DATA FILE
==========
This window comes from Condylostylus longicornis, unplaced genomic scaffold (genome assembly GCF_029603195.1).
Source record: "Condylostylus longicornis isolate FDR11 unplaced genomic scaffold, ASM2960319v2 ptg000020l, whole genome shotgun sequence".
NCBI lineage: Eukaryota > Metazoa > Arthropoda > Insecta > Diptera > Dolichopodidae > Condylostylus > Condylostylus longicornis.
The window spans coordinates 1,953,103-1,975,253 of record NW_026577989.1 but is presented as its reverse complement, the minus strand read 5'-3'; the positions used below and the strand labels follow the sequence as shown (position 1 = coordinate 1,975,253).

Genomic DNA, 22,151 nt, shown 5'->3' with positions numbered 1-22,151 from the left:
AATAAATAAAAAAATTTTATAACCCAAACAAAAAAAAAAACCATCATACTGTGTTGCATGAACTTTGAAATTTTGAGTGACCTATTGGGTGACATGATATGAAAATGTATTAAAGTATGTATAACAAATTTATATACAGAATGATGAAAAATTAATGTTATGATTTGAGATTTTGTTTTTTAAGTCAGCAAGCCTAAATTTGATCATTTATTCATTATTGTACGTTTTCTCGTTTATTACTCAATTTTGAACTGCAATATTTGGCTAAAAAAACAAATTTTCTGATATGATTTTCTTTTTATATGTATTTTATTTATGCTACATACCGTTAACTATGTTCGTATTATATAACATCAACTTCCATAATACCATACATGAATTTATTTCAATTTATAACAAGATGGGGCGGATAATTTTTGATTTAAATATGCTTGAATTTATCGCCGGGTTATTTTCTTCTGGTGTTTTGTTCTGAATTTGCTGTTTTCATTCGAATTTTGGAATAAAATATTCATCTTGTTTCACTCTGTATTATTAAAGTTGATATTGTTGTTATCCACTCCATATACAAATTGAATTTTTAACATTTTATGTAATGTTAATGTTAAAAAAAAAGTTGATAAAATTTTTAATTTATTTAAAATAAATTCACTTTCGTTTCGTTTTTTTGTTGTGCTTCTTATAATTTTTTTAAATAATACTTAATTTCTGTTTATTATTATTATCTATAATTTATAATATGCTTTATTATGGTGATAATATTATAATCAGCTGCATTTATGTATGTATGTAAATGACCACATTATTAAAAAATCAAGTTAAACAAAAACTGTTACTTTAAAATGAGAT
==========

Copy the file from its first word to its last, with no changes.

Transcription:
This window comes from Condylostylus longicornis, unplaced genomic scaffold (genome assembly GCF_029603195.1).
Source record: "Condylostylus longicornis isolate FDR11 unplaced genomic scaffold, ASM2960319v2 ptg000020l, whole genome shotgun sequence".
NCBI lineage: Eukaryota > Metazoa > Arthropoda > Insecta > Diptera > Dolichopodidae > Condylostylus > Condylostylus longicornis.
The window spans coordinates 1,953,103-1,975,253 of record NW_026577989.1 but is presented as its reverse complement, the minus strand read 5'-3'; the positions used below and the strand labels follow the sequence as shown (position 1 = coordinate 1,975,253).

Genomic DNA, 22,151 nt, shown 5'->3' with positions numbered 1-22,151 from the left:
AATAAATAAAAAAATTTTATAACCCAAACAAAAAAAAAAACCATCATACTGTGTTGCATGAACTTTGAAATTTTGAGTGACCTATTGGGTGACATGATATGAAAATGTATTAAAGTATGTATAACAAATTTATATACAGAATGATGAAAAATTAATGTTATGATTTGAGATTTTGTTTTTTAAGTCAGCAAGCCTAAATTTGATCATTTATTCATTATTGTACGTTTTCTCGTTTATTACTCAATTTTGAACTGCAATATTTGGCTAAAAAAACAAATTTTCTGATATGATTTTCTTTTTATATGTATTTTATTTATGCTACATACCGTTAACTATGTTCGTATTATATAACATCAACTTCCATAATACCATACATGAATTTATTTCAATTTATAACAAGATGGGGCGGATAATTTTTGATTTAAATATGCTTGAATTTATCGCCGGGTTATTTTCTTCTGGTGTTTTGTTCTGAATTTGCTGTTTTCATTCGAATTTTGGAATAAAATATTCATCTTGTTTCACTCTGTATTATTAAAGTTGATATTGTTGTTATCCACTCCATATACAAATTGAATTTTTAACATTTTATGTAATGTTAATGTTAAAAAAAAAGTTGATAAAATTTTTAATTTATTTAAAATAAATTCACTTTCGTTTCGTTTTTTTGTTGTGCTTCTTATAATTTTTTTAAATAATACTTAATTTCTGTTTATTATTATTATCTATAATTTATAATATGCTTTATTATGGTGATAATATTATAATCAGCTGCATTTATGTATGTATGTAAATGACCACATTATTAAAAAATCAAGTTAAACAAAAACTGTTACTTTAAAATGAGAT